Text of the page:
$\begin{aligned} & \frac{\partial\left(T_{R e t}\right)}{\partial t_i}=\left(\left\{\frac{h_r}{\theta(1P(\Psi))}+\frac{\tau\left(1\emptyset\left(1e^{m G}\right)\right) \widehat{h_r}}{\theta(1P(\Psi))}+d_r e^{\lambda \Psi}\right\}+\left\{P_r+\hat{P}_r * \tau\left(1\emptyset\left(1e^{m G}\right)\right)\right\}\right)((a \\ & \left.\left.+b t_i\right)\left(e^{\theta(1P(\Psi))\left(\mathrm{t}_it_{i1}\right)}1\right)\theta(1P(\Psi)) \int_{t_i}^{t_{i+1}}(a+b t) e^{\theta(1P(\Psi))\left(\mathrm{t}\mathrm{t}_i\right)} \mathrm{d} t\right)+s \\ & * I_e \int_{t_i}^{t_i+\left(\delta * t_{i+1}\delta * t_i\right)}(a+b t)(1\delta) d t\left(a+b t_i\right)\left(\delta * t_{i+1}\delta * t_i\right)+ \\ & \text { * } W \int_{t_i+\left(\delta * t_{i+1}\delta * t_i\right)}^{t_{i+1}}(a+b t)(1\delta) d t \\ & \end{aligned}$ (11)
$\begin{aligned} & \frac{\partial\left(T_{R e t}\right)}{\partial t_i}=\left(\left\{\frac{h_r}{\theta(1P(\Psi))}+\frac{\tau\left(1\emptyset\left(1e^{m G}\right)\right) \widehat{h}_r}{\theta(1P(\Psi))}+d_r e^{\lambda \Psi}\right\}\right. \\ & \left.+\left\{P_r+\hat{P}_r * \tau\left(1\emptyset\left(1e^{m G}\right)\right)\right\}\right)\left(\left(a+b t_i\right)\left(e^{\theta\left(\mathrm{t}_it_{i1}\right)(1P(\Psi))}1\right)+\theta(P(\Psi)\right. \\ & \left.\text {1) } \int_{t_i}^{t_{i+1}}(a+b t) e^{\theta(1P(\Psi))\left(\mathrm{t}\mathrm{t}_i\right)} \mathrm{d} t\right)+s \\ & * I_e\left\{\int_{t_{i1}}^{t_{i1}+\left(\delta * t_{i+1}\delta * t_i\right)}(a+b t) \delta d t+\int_{t_i}^{t_i+\left(\delta * t_{i+1}\delta * t_i\right)}(a+b t)(1\delta) d t(a\right. \\ & \left.\left.+b t_i\right)\left(\delta * t_{i+1}\delta * t_i\right)\right\}I_c \\ & \text { * W\{ } \int_{t_{i1}+\left(\delta * t_i\delta * t_{i1}\right)}^{t_i}(a+b t) \delta d t+\int_{t_i+\left(\delta * t_{i+1}\delta * t_i\right)}^{t_{i+1}}(a+b t)(1\delta) d t\left(a+b t_i\right)(1 \\ & \left.\delta)\left[t_it_{i1}\right]\right\} \\ & \end{aligned}$ (12)
By taking a partial derivative of $T_{\text {Ret }}$ w.r.t to $t_i$ equal to zero, we can find the value of $t_i$.
$\frac{\partial\left(T_{R e t}\right)}{\partial t_i}=0$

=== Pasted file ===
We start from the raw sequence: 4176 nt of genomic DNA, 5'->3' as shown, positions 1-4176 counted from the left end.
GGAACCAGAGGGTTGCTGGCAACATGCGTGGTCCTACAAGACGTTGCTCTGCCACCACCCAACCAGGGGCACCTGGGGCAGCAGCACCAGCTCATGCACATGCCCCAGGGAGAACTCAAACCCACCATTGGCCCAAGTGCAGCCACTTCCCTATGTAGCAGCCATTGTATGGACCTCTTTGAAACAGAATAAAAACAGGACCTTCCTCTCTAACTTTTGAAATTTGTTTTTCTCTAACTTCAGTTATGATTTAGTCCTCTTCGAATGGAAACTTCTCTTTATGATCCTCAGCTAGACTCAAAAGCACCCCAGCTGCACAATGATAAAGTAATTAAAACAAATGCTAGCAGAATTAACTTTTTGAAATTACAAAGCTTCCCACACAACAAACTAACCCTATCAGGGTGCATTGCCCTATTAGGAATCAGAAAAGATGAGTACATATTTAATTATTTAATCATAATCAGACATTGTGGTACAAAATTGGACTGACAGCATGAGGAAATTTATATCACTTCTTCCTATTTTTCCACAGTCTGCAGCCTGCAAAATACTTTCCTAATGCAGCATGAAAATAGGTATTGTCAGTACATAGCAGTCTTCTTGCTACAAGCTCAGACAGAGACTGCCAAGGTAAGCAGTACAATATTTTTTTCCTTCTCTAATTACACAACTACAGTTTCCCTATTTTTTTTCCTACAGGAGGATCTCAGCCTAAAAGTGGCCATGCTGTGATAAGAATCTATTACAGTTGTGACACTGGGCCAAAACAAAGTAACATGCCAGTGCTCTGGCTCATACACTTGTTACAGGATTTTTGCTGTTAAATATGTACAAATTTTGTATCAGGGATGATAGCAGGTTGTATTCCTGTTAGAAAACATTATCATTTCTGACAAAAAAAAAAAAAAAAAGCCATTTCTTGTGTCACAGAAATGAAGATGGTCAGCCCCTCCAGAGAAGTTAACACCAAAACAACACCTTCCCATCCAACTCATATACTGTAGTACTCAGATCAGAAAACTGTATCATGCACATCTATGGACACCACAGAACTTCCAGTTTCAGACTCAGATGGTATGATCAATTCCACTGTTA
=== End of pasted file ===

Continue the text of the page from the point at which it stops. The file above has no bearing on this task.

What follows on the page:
3.2 Second case
When the credit duration is higher than the inventory replenishment length $T_{i+1} . M_{i+1}$ lies outside the cycle length $\left(\mathrm{t}_{\mathrm{i}}, \mathrm{t}_{\mathrm{i}+1}\right)$. In the second case, we assume, $M_{i+1} \geq T_{i+1}$. In this scenario, $M_{i+1}$ lies outside the interval as illustrated in Figure 2 , where $t_i \leq \mathrm{t} \leq t_{i+1}$ represents the time interval. Therefore, the interest earned by the retailer is as follows:
$\sum_{i=0}^{n1} I_e * s \int_{t_i}^{t_{i+1}}(a+b t)\left[t_i+\delta\left(t_{i+1}t_i\right)t\right] d t$ (13)
Figure 2. Inventory model diagram for $M_{i+1} \geq T_{i+1}$
Interest payable by the retailer is zero. Then:
$\begin{aligned} T_{R e t}=\mathrm{n} * O_r+ & \sum_{i=0}^n\left(\left\{\frac{h_r}{\theta(1P(\Psi))}+\frac{\tau\left(1\emptyset\left(1e^{m G}\right)\right) \widehat{h_r}}{\theta(1P(\Psi))}+d_r e^{\lambda \Psi}\right\}+\left\{P_r+\hat{P}_r * \tau\left(1\emptyset\left(1e^{m G}\right)\right)\right\}\right) \int_{t_i}^{t_{i+1}}(a \\ & +b t) e^{\theta(1P(\Psi))\left(tt_i\right)} d t++\hat{c} * \tau\left(1\emptyset\left(1e^{m G}\right)\right) \\ & \left\{\frac{h_r}{\theta(1P(\Psi))}+\frac{\tau\left(1\emptyset\left(1e^{m G}\right)\right) \widehat{h_r}}{\theta(1P(\Psi))}+d_r e^{\lambda \Psi}\right\}\left(a H+0.5 * b * H^2\right) \\ & +\sum_{i=0}^{n1} s * I_e \int_{t_i}^{t_{i+1}}(a+b * t)\left[t_i+\left(\delta * t_{i+1}t_i * \delta\right)t\right] d t\end{aligned}$
$\begin{aligned} & \frac{\partial\left(T_{R e t}\right)}{\partial t_i}=\left(\left\{\frac{h_r}{\theta(1P(\Psi))}+\frac{\tau\left(1\emptyset\left(1e^{m G}\right)\right) \widehat{h}_r}{\theta(1P(\Psi))}+d_r e^{\lambda \Psi}\right\}\right. \\ &\left.+\left\{P_r+\hat{P}_r * \tau\left(1\emptyset\left(1e^{m G}\right)\right)\right\}\right)\left(\left(a+b t_i\right)\left(e^{\theta(1P(\Psi))\left(t_it_{i1}\right)}1\right)\theta(1\right. \\ &\left.P(\Psi)) \int_{t_i}^{t_{i+1}}(a+b t) e^{\theta(1P(\Psi))\left(\mathrm{t}\mathrm{t}_i\right)} \mathrm{d} t\right)+s \\ & * I_e\left\{\int_{t_{i1}}^{t_i}(a+b t) \delta d t+\int_{t_i}^{t_{i+1}}(a+b t)(1\delta) d t+\left(a+b t_i\right)\left(t_it_{i1}\delta * t_i\delta\right.\right. \\ &\left.\left.* t_{i1}\right)\left(a+b t_i\right)\left(t_{i+1}t_i\delta * t_{i+1}+\delta * t_i\right)\right\}\end{aligned}$ (14)
By taking a partial derivative of $T_{\text {Ret }}$ w.r.t to $t_i$ equal to zero, we can find the value of $t_i$.
$\frac{\partial\left(T_{R e t}\right)}{\partial t_i}=0$
$T_{\text {Sup }}=n^* * S_r+\sum_{i=0}^{n^*1} C_p \delta\left(t_{i+1}t_i\right) I_c * Q_i^*$ (15)
$Q_i=\sum_{i=0}^{n^*1} Q_i^*$ (16)